Background: Attitudes toward gender roles are one of the factors that have received most attention in the literature on housework division. Nevertheless, egalitarian attitudes often do not match egalitarian domestic behaviors. Objective: The paper’s central hypothesis is that women’s ability to assert their egalitarian beliefs is linked to having sufficient personal resources in economic and cultural terms. Methods: We use the 2013–2014 Italian time-use survey (N = 7,707 couples) and analyze how relative resources and women’s education moderate the relationship between gender ideology and housework division. Results: Consistent with our hypothesis, for a woman, the effect of gender ideology is strongest when she earns roughly as much or more than her partner and when she holds a college degree. When the woman’s income is lower than the man’s, the effect of women’s gender ideology is quite small. If the woman does not have a degree, her egalitarian attitudes will not translate into her doing less housework. Conclusions: Gender ideology matters, but a solid bargaining position is needed in order to put it into practice. Social policies promoting gender equality in education and the labor market can increase women’s capacity for translating egalitarian attitudes into actual behavior. Contribution: This paper’s original contribution is in analyzing whether and how relative resources and education influence the effect of gender ideology on the division of housework. Moreover, our analysis goes beyond most existing studies in its rare combination of behavior measures collected through a reliable time-use diary procedure and information regarding partners’ gender ideology.

Housework division and gender ideology: when do attitudes really matter?

carriero r.;todesco l.
2018

Abstract

Background: Attitudes toward gender roles are one of the factors that have received most attention in the literature on housework division. Nevertheless, egalitarian attitudes often do not match egalitarian domestic behaviors. Objective: The paper’s central hypothesis is that women’s ability to assert their egalitarian beliefs is linked to having sufficient personal resources in economic and cultural terms. Methods: We use the 2013–2014 Italian time-use survey (N = 7,707 couples) and analyze how relative resources and women’s education moderate the relationship between gender ideology and housework division. Results: Consistent with our hypothesis, for a woman, the effect of gender ideology is strongest when she earns roughly as much or more than her partner and when she holds a college degree. When the woman’s income is lower than the man’s, the effect of women’s gender ideology is quite small. If the woman does not have a degree, her egalitarian attitudes will not translate into her doing less housework. Conclusions: Gender ideology matters, but a solid bargaining position is needed in order to put it into practice. Social policies promoting gender equality in education and the labor market can increase women’s capacity for translating egalitarian attitudes into actual behavior. Contribution: This paper’s original contribution is in analyzing whether and how relative resources and education influence the effect of gender ideology on the division of housework. Moreover, our analysis goes beyond most existing studies in its rare combination of behavior measures collected through a reliable time-use diary procedure and information regarding partners’ gender ideology.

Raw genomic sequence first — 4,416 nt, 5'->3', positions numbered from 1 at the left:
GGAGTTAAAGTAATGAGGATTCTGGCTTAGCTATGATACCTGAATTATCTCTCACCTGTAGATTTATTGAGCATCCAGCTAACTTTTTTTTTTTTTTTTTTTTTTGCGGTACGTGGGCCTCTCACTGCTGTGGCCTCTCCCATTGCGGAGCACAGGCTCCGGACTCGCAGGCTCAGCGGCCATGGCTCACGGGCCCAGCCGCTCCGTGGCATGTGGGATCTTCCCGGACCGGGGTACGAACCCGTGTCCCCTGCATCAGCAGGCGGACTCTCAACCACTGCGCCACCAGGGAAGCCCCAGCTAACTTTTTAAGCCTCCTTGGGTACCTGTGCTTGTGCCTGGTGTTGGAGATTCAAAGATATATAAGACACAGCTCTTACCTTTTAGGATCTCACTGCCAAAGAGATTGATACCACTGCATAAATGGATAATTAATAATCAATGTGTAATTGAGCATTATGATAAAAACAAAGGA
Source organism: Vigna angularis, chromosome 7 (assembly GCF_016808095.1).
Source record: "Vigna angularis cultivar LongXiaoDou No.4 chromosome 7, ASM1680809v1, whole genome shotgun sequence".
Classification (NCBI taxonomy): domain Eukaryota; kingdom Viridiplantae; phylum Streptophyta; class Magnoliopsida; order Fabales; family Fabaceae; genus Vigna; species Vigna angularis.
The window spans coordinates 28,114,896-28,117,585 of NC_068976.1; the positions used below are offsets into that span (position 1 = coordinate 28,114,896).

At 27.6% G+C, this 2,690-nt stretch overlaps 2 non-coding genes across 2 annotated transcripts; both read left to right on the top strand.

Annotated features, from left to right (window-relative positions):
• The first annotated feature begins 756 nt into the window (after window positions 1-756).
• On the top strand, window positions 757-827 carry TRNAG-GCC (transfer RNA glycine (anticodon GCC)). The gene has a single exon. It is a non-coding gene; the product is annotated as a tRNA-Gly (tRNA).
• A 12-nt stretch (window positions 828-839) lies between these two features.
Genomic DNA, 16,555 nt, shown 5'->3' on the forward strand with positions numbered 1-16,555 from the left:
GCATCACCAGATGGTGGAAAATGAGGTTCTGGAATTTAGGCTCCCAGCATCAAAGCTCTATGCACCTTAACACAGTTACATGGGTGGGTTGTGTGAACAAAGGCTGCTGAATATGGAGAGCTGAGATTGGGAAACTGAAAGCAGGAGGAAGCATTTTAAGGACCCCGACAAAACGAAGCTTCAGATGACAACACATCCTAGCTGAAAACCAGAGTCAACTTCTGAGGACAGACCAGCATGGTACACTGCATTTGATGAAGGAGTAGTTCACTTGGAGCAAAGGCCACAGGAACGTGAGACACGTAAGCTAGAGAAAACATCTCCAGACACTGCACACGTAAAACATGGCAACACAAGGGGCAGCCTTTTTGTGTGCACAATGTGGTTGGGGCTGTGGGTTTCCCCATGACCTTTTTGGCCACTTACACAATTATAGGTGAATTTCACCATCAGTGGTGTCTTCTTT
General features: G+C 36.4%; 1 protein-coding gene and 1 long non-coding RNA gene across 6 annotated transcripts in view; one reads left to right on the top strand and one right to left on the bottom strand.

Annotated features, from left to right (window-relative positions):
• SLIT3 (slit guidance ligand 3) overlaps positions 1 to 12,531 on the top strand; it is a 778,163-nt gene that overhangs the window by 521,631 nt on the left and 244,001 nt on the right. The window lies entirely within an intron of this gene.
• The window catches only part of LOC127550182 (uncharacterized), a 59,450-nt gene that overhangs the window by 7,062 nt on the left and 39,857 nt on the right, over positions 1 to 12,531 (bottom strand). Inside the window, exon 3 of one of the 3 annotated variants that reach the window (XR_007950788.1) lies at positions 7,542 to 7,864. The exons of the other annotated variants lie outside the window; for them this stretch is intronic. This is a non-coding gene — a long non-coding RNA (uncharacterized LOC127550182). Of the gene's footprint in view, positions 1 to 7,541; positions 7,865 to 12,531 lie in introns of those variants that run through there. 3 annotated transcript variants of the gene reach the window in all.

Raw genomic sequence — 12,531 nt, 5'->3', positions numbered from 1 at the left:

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1039
1064
division of household work, gender attitudes, housework, Italy, time use
carriero r.; todesco l.
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Utilizza questo identificativo per citare o creare un link a questo documento: http://hdl.handle.net/2318/1680463
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